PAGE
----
Starting from the assumption that women and men are generally equally skilled to perform full professor duties, one would assume a percentage of female full professors that is similar to the percentage of female students (approximately 50 percent). However, this is clearly not the case. Typically, the argument used is that it is just a matter of time for this balance to be accomplished—the so-called pipeline hypothesis (Xie and Shauman, 2003). However, as system dynamicists argue, the pipeline delay hypothesis is not sufficient to explain the relatively small number of women in higher management. Dudley (2007) shows that, with the inflow proportions of women in basic careers during the prior seven decades, 8 percent more women should have been in senior positions in 2007 than real-world data report (2007, p. 5).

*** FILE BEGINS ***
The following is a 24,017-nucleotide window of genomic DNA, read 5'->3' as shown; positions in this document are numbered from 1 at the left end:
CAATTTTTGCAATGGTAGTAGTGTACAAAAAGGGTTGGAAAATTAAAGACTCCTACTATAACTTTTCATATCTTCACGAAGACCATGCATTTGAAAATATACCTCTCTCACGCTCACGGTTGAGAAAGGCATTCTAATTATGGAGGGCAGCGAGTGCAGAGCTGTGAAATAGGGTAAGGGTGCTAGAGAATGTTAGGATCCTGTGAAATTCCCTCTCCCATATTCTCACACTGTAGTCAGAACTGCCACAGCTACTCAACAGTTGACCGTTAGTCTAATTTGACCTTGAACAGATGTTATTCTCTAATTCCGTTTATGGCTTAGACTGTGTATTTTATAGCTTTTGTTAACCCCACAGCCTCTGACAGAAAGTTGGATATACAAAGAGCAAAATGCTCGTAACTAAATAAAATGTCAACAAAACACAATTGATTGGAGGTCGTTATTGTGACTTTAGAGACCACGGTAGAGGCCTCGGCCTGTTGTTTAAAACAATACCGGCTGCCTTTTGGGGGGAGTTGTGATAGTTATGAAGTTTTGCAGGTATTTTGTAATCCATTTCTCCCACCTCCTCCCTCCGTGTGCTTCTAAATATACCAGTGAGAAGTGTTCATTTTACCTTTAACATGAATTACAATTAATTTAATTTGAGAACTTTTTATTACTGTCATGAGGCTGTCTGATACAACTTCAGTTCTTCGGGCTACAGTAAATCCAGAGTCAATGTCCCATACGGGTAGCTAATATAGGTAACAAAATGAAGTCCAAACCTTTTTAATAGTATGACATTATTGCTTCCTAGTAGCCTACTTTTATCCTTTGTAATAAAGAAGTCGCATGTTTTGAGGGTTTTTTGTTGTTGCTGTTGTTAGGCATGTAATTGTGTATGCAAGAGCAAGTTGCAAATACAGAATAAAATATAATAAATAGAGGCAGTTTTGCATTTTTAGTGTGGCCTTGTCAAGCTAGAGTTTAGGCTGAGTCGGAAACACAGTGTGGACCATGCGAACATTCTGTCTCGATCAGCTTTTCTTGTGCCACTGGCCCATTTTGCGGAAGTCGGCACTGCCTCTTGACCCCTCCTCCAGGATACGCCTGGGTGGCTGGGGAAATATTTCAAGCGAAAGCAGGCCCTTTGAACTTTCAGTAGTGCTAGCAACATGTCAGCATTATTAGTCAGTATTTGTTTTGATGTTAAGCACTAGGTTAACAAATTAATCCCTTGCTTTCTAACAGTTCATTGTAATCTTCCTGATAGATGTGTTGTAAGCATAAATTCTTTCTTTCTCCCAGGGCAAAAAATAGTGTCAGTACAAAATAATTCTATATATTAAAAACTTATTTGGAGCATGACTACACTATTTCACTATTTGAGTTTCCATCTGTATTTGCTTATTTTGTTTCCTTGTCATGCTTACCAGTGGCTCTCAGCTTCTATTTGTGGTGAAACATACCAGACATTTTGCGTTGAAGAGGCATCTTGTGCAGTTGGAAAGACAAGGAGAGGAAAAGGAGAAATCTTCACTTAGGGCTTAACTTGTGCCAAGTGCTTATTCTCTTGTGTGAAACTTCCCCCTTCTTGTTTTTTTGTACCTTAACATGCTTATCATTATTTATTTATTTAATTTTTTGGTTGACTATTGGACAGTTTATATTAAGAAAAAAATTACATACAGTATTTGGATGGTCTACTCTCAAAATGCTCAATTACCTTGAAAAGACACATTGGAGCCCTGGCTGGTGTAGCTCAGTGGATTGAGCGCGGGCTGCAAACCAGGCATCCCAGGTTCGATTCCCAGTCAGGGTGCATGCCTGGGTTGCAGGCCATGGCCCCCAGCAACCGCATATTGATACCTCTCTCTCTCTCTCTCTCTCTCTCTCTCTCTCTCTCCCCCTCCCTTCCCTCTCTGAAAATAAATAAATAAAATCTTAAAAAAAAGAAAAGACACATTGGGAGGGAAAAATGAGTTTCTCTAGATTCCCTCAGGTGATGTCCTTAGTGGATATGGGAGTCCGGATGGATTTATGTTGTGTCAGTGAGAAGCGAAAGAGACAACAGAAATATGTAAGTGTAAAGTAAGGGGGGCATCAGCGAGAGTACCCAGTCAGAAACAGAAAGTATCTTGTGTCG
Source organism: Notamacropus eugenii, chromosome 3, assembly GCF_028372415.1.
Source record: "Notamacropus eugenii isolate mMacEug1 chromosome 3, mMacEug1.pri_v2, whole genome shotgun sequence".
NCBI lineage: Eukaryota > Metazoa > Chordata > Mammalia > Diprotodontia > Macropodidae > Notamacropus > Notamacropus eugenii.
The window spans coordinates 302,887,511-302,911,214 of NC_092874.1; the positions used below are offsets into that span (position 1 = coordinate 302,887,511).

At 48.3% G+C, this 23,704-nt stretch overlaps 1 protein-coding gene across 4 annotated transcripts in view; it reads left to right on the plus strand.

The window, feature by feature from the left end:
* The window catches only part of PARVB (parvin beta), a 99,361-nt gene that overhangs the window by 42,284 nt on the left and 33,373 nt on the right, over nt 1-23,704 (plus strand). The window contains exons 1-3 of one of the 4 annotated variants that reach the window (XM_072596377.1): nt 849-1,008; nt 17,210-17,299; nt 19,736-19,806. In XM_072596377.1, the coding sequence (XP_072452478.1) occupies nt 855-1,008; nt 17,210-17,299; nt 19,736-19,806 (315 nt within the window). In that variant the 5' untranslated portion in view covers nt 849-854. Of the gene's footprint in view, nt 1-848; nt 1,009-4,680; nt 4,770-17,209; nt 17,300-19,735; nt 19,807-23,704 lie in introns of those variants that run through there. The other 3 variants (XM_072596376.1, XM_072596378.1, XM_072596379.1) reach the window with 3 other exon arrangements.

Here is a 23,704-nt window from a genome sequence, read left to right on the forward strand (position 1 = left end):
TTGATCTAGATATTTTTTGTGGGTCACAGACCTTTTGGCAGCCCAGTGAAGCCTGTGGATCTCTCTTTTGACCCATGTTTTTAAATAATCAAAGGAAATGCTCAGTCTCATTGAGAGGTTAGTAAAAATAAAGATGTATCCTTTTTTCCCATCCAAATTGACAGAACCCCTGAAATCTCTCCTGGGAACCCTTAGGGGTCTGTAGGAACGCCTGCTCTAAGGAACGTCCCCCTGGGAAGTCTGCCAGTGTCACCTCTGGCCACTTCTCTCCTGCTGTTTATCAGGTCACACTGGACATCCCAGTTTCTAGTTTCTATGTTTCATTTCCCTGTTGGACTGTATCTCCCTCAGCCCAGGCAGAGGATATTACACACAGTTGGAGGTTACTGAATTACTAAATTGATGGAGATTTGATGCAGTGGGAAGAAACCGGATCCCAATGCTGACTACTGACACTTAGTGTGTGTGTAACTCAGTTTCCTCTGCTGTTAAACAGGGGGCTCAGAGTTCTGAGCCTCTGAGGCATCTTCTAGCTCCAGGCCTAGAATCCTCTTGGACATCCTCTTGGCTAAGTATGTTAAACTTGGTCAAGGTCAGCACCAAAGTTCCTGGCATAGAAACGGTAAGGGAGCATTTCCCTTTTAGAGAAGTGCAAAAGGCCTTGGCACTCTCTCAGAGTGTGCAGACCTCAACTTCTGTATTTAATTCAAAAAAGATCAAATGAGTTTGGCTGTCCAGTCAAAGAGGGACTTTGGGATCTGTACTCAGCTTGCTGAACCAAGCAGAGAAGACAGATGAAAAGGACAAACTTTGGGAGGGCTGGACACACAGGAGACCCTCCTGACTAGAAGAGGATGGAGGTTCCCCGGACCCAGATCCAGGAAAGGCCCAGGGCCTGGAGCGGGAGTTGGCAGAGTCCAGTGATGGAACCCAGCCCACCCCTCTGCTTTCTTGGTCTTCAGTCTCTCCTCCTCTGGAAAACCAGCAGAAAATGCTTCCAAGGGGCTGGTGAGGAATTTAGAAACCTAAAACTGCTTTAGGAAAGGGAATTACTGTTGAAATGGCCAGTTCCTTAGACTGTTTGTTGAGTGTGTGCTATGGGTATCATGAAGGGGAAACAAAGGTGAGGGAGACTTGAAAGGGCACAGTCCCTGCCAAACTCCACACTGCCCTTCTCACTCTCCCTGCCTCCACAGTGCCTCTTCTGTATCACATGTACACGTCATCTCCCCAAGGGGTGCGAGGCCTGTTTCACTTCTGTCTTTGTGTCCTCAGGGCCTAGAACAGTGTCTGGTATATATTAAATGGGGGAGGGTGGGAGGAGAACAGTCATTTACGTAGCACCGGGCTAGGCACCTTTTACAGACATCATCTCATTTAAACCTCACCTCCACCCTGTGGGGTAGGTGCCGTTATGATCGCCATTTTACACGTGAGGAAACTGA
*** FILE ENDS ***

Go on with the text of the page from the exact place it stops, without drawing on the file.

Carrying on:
We presented participants with a task in which we told them that the board of a university aims to reach a gender balance in the number of full professors at their university in 15 years. In a one-page description, the participants read that the current situation is that there are 1000 full professor positions, of which 10 percent are occupied by women and 90 percent by men; the number of full professor positions will remain unchanged for the years to come; the turnover of full professors is 7 percent per year, for both men and women 1; 50 percent of the students were women in recent decades; and the board has decided to implement a hiring quota to achieve the goal of gender balance. The participants were put in the position of chair of the board and were asked to set the percentage of female full professors they would require the schools to hire to reach a gender balance in 15 years. In addition, the participants were told that a sufficient number of men and women were available to fill the positions, regardless of the percentage they select. Next, they were asked to briefly explain why the objective of equal gender balance would be achieved in 15 years, given the percentage they selected. (See Appendix 1 for a full description of the task.)